A poor start in life creates differences in eating behavior modeled in starlings
Date: November 6, 2015
Source: Newcastle University
A Newcastle University study has shown that baby birds that have a difficult start in life grow to be fatter and greedier than their more fortunate siblings.
The researchers, led by Professor Melissa Bateson and Dr Clare Andrews, discovered that stress and difficulties as a chick made a long lasting impression on a starling's relationship with food.
The study, published in the journal Animal Behaviour and funded by the BBSRC, showed that the smallest chicks in European starling families changed their adult feeding behaviour, resulting in a fatter body composition in the fully developed birds.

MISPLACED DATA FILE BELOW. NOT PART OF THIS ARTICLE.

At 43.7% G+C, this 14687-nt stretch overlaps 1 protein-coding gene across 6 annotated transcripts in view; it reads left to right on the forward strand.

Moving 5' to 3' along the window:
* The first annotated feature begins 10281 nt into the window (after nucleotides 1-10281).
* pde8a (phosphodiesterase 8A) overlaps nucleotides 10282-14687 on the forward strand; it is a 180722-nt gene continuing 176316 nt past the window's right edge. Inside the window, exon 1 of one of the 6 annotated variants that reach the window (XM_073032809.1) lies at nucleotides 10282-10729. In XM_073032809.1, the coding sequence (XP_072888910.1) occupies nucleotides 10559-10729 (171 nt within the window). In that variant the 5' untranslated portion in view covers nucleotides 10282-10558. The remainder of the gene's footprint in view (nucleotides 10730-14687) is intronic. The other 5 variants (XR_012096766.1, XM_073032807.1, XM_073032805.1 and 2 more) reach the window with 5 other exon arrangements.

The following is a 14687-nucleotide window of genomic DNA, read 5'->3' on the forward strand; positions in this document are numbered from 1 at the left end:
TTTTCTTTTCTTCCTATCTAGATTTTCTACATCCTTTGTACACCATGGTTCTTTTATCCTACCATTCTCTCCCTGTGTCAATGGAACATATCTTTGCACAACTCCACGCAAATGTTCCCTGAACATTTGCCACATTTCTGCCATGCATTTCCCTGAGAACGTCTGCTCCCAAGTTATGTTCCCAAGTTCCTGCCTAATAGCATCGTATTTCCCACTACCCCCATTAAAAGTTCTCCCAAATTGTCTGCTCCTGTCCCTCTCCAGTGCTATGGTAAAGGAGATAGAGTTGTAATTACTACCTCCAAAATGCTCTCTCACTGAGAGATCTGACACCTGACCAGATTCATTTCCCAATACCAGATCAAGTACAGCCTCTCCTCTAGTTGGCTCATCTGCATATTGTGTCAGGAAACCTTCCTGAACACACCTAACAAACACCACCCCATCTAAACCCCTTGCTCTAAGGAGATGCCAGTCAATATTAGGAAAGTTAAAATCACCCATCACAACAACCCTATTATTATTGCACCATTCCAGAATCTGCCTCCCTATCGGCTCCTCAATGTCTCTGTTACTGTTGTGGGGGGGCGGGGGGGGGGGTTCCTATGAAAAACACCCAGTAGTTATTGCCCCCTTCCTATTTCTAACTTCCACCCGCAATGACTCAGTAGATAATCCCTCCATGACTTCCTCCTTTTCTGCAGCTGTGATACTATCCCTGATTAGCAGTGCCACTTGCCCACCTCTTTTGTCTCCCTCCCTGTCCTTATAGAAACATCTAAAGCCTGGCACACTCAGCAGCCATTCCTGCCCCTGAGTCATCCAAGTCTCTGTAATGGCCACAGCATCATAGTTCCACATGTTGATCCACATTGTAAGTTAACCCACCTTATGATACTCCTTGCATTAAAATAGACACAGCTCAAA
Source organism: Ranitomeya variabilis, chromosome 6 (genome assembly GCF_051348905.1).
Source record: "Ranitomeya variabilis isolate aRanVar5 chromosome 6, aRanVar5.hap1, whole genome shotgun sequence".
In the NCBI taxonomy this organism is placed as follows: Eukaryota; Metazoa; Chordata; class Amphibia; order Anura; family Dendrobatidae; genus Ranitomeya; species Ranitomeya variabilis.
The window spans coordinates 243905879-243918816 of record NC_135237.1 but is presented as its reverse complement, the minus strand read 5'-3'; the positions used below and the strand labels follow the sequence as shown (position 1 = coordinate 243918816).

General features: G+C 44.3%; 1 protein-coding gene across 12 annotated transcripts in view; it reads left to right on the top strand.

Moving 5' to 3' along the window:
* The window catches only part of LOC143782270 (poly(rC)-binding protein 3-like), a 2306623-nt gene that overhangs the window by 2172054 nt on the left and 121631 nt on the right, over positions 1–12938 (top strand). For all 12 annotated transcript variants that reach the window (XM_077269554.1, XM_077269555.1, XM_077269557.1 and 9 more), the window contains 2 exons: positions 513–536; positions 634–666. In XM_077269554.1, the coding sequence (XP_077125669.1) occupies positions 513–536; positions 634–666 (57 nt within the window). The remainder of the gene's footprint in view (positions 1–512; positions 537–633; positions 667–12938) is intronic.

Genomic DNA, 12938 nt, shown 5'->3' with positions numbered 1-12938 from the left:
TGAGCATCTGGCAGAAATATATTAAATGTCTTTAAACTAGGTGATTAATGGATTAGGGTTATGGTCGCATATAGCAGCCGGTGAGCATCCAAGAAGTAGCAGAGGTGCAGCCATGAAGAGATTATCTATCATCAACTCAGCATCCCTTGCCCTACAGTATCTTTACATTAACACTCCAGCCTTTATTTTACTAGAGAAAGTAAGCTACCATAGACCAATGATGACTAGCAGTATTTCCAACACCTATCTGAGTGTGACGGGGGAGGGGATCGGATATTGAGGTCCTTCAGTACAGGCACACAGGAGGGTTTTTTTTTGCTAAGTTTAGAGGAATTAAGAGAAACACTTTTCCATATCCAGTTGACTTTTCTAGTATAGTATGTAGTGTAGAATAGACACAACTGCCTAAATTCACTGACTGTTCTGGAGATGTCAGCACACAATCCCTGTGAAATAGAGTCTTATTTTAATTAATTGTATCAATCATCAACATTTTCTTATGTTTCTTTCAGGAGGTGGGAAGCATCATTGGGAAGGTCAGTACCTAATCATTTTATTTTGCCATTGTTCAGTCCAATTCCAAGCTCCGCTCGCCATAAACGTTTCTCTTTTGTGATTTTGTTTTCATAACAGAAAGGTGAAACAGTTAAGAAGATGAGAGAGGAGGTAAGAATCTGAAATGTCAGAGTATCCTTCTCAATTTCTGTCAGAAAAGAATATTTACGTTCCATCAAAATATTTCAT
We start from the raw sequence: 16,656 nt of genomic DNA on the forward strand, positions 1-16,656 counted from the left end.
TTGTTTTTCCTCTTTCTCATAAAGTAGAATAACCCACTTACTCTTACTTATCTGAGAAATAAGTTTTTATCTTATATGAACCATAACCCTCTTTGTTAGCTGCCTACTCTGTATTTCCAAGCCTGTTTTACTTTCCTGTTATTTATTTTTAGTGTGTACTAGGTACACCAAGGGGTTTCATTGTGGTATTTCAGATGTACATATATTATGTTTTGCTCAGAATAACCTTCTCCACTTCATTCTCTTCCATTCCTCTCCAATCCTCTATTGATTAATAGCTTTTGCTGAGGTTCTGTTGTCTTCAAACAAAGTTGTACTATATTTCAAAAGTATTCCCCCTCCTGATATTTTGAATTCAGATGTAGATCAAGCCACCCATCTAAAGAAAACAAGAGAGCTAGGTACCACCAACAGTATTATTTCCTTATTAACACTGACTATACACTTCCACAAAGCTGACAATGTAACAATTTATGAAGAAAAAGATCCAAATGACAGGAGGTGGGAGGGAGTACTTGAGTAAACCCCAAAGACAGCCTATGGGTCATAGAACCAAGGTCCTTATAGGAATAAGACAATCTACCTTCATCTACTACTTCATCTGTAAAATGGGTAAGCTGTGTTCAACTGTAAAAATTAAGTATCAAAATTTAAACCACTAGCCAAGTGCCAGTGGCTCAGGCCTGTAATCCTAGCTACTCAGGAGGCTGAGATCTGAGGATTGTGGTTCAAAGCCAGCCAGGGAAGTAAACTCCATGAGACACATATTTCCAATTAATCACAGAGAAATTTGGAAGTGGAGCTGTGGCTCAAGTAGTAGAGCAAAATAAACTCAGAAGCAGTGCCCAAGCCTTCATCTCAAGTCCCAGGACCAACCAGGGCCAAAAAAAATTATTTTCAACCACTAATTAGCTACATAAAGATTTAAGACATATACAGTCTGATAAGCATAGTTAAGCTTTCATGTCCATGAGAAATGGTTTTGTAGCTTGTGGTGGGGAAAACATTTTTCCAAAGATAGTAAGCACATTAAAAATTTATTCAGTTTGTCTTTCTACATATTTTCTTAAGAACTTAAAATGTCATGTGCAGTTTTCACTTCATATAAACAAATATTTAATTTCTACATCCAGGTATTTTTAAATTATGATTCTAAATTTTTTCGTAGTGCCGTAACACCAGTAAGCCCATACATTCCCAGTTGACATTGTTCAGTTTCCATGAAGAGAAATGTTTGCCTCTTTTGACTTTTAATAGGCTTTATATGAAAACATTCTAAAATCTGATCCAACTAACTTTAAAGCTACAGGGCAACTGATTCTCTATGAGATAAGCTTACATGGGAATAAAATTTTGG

Dr Andrews, of the Newcastle University Centre for Behaviour and Evolution said: "Building up body fat reserves as a safeguard against times of potential future famine is an evolved survival mechanism. What we have shown is that birds that had struggled against larger brothers or sisters for food early on were keener on finding food and tended to overeat when they became adults."
"This study may also teach us something about ourselves as surprisingly, there's evidence that obesity is common in people lacking a reliable supply of food. Perhaps people too have evolved to eat more and take more interest in food if worried where their next meal will come from."